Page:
The 10th-generation Honda Civic arrived to lots of fanfare in 2016 thanks to a sporty, more aggressive design. The 2020 Honda Civic Hatchback and Si models look to improve upon its success with an updated look, a more accessible manual transmission, performance upgrades, and more.
The basic design of the Civic will remain the same, but Honda confirmed refreshes for the 2020 Civic Hatchback and Si models. The 2020 Honda Civic Hatchback and Si models will receive a updated bumpers with a new body-color crossbars in the fog-light housing up front and faux air vents in the rear, an updated “wing” grille, blackout-treated headlights, and updated wheel designs. The Hatchback Sport Touring gain updated LED headlights. Specific to the Si models are LED fog lights and gloss-black surround on the rear bumper.
Inside, the 2020 Civic Hatchback gains additional sound-deadening material and dash trim that differentiates each trims: geometrical pattern on the Sport trim, painted pattern on the LX and EX, and brushed-black trim on the EX-L and Sport Touring trims. The EX Hatchback also receives a new standard eight-way power driver’s seat and a leather-wrapped steering wheel and shift knob. The Civic Si gains updated sport seats with red accents and red trim on the dash.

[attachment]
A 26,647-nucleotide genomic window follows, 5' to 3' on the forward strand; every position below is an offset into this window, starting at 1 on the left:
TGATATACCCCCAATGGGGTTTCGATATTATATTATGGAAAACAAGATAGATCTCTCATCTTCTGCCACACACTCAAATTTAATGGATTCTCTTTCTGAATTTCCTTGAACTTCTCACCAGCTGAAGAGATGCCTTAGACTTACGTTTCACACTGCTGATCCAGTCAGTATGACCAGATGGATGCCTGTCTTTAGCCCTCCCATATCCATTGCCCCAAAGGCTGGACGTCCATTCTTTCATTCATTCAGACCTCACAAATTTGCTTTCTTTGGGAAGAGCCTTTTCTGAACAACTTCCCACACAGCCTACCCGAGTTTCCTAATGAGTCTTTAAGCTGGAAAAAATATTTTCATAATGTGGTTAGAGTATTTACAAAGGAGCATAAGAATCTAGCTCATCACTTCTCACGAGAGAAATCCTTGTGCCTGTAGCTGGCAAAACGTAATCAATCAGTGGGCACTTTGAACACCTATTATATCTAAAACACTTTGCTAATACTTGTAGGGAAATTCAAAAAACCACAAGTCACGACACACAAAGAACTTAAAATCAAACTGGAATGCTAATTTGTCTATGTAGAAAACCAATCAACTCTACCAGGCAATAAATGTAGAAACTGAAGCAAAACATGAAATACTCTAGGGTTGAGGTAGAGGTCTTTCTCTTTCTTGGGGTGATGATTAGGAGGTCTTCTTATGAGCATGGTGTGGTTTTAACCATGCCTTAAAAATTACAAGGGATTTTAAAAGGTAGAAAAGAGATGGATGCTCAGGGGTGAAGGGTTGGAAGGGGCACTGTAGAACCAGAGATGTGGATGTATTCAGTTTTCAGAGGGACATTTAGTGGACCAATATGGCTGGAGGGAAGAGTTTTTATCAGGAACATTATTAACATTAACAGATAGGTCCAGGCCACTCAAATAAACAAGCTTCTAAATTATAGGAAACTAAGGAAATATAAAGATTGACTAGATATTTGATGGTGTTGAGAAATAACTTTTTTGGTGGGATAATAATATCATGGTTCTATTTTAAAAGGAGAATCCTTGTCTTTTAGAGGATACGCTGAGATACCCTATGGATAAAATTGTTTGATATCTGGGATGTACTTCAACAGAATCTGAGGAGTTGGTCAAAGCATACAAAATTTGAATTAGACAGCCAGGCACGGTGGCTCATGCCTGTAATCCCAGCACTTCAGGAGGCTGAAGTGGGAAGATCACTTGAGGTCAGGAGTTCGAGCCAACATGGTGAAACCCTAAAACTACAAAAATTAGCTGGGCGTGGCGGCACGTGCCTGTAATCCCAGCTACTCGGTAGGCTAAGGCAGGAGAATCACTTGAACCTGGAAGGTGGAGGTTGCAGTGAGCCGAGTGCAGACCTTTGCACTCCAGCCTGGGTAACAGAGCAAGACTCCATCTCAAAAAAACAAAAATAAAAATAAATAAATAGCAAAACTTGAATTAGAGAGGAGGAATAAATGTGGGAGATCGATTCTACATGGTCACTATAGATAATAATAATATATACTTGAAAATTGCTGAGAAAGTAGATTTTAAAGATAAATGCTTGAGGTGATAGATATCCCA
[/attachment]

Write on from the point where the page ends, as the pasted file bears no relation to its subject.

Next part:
Honda hasn’t announced updates on the standard coupe and sedan models, but given they received refreshes in 2019, we expect them to remain the same.
Honda also shakes up the features inside the 2020 Civic Hatchback’s Sport trim, as it gets a standard 7-inch touchscreen, an eight-speaker audio system, and Apple CarPlay and Android audio. This will come in place of the super-basic 5-inch non-touchscreen four-speaker infotainment system that lacked Android Auto and Apple CarPlay.
Under its hood, the Civic’s lineup of engines will remain the same. The base engine on the sedan and coupe remains a 158-horsepower 2.0-liter four-cylinder, and the optional powerplant in the hatchback remains a 174-hp 1.5-liter turbocharged four-cylinder. The Civic Si continues with a 205-hp version of the 1.5-liter engine, but it gets a 6% shorter final-drive ratio that results in improved acceleration. Also new in the powertrain department is an available six-speed manual transmission in the Civic Hatchback’s range-topping Sport Touring trim.
The current Honda Civic missed out on being an IIHS Top Safety Pick due to “Poor” headlight tests. Unless the updated LED headlights can improve upon that, we expect the same ratings from the 2020 Civic. The Civic also continues with its array of advanced safety equipment, including automatic emergency braking, lane-departure warning, and more.